The Holy Father will travel to Mexico and Cuba on his second visit to Latin America, March 23 – 28


The Pope’s upcoming March trip to Cuba and Mexico is strongly desired by, and, according to some, also a little “forced” by, the bishops of Mexico. Dates and program were defined by the organizer of papal trips, Alberto Gasbarri, at the end of December.

Benedict confirmed his travel plans on December 12 during a Mass in St. Peter’s Basilica honoring Mexico’s patron saint, the Virgin of Guadalupe, and celebrating the 400 years of Latin America’s independence.

A few weeks ago, Cuba’s leader Fidel Castro released 2,900 prisoners, but said there was no connection with the forthcoming visit of the Pope. However that may be, the world’s attention is now back on the Caribbean island, which the United States has seen as a “thorn in the side” for decades.

In Mexico the situation is more peaceful, even if the upcoming elections make it inevitable that the Pope’s visit will be exploited. But the Popes are always prepared for this.

Cubans pray in front of the statue of Our Lady of Charity of El Cobre, the patroness of Cuba, at the sanctuary named for her in El Cobre, Cuba.

According to the program, the Pope will arrive at the airport of Leon in Guanajuato State in Northern Mexico on March 23. President Felipe Calderon will be there to receive him.

The day after, Saturday, March 24, after the official visit to the president, Benedict XVI will meet with children in the “Plaza de la Paz” in the city of Guanajuato — an event that is repeated after the happy experience of Benin.

On Sunday, March 25, the Pope will celebrate Mass in the Bicentennial Park of León. In the afternoon he will visit the town’s cathedral and celebrate Vespers with the Mexican bishops and a delegation of bishops from Latin America and the Caribbean.

On Monday, March 26, he will leave for Cuba, where, in Santiago de Cuba, the Pope will be received by Raul Castro.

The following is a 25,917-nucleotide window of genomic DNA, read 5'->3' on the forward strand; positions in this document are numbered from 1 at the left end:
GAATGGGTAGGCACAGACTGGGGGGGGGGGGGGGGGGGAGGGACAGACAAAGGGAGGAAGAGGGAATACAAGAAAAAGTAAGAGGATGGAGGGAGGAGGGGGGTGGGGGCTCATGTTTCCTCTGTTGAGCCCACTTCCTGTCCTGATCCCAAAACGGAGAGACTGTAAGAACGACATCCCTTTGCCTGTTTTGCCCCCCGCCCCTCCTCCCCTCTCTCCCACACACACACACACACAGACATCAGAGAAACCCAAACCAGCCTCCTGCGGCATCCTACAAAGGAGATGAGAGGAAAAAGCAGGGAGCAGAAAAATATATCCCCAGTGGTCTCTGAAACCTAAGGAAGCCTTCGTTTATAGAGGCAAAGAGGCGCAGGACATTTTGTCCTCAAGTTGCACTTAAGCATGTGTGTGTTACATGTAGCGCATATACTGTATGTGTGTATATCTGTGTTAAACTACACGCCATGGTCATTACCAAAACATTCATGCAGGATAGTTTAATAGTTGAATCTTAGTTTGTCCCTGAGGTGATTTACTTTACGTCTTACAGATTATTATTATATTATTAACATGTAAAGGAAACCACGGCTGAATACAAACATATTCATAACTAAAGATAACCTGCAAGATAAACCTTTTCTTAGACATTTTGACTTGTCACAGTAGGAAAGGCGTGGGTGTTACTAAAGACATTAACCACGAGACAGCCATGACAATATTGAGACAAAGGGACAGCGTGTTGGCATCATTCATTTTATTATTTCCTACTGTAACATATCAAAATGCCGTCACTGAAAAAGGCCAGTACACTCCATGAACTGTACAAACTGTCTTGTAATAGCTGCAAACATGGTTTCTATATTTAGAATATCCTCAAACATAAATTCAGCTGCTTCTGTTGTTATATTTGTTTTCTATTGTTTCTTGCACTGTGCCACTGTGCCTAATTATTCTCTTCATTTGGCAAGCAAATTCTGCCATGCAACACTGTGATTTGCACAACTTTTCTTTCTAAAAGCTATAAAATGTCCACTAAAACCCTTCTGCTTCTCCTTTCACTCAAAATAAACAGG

He will then celebrate Mass in the Plaza of the Revolution “Antonio Maceo.”

On March 27, the Pope will visit the shrine of “Our Lady of Charity” of El Cobre. He will then go to Havana to be received by Bishop Jaime Ortega Alamino.

The official meeting with Cuban President Raul Castro should be followed by a meeting with the family and then, possibly, with Fidel Castro.

On March 28, the last day of the trip, the Pope will preside at the Mass in the Square of the Revolution “José Martí” in Havana, the same place where John Paul II celebrated Mass in 1998.

On that occasion, John Paul II spoke in his homily of “the wind of the Spirit that blows where it wills” and therefore also in Cuba, even in a Communist regime.

Shortly after, Cuba’s Christians were allowed to celebrate Christmas.

Today the Spirit brings the “Benedictine” Pope to the same square with a message not only for politicians, to defend freedom, but also for Christians, that they may learn to use it.

Meanwhile, on January 7 in Cuba, a special “Marian Year of Jubilee” was opened, 400 years after the discovery on a beach in the eastern part of the island, of the image, a small statue, of Our Lady of Charity of El Cobre, who later became Patron and Mother of Cuba and a central figure in the struggles for national independence, where she was invoked as “La Virgen de Mambisa.”

In the temple dedicated to Our Lady of Charity of El Cobre, all Cuban bishops concelebrated Mass to ask the intercession and protection of the Mother of God for a very special year.

During the Mass, a message of Benedict XVI was read, which invites Catholics and all Cubans to “deal with the vicissitudes of daily life with strength and love.”

Priests from Mexico in traditional outfits dance after Benedict XVI’s celebration of Mass marking the feast of Our Lady of Guadalupe on December 12 in St. Peter’s, in which the Pope confirmed he will travel to Mexico and Cuba this spring.

The opening of this year marks the beginning of an extraordinary time for the Cuban people. The Cubans, in fact, will see the application of several important socio-economic reforms.

So the visit of Benedict XVI is only the beginning of a very special journey of faith continuing until January 5, 2013.

The Province of Santiago de Cuba will be a focus of the visit of the Pope. In this historic city, the first official meeting of the Pope and the president of the Council of State, Raul Castro, will take place in the international airport “Antonio Maceo y Grajales.”

Maceo, born in 1845 in this city, died at 51 in 1896, and was called the “Bronze Titan.” He was the second military leader of the Cuban army that won national independence for the country in 1902.

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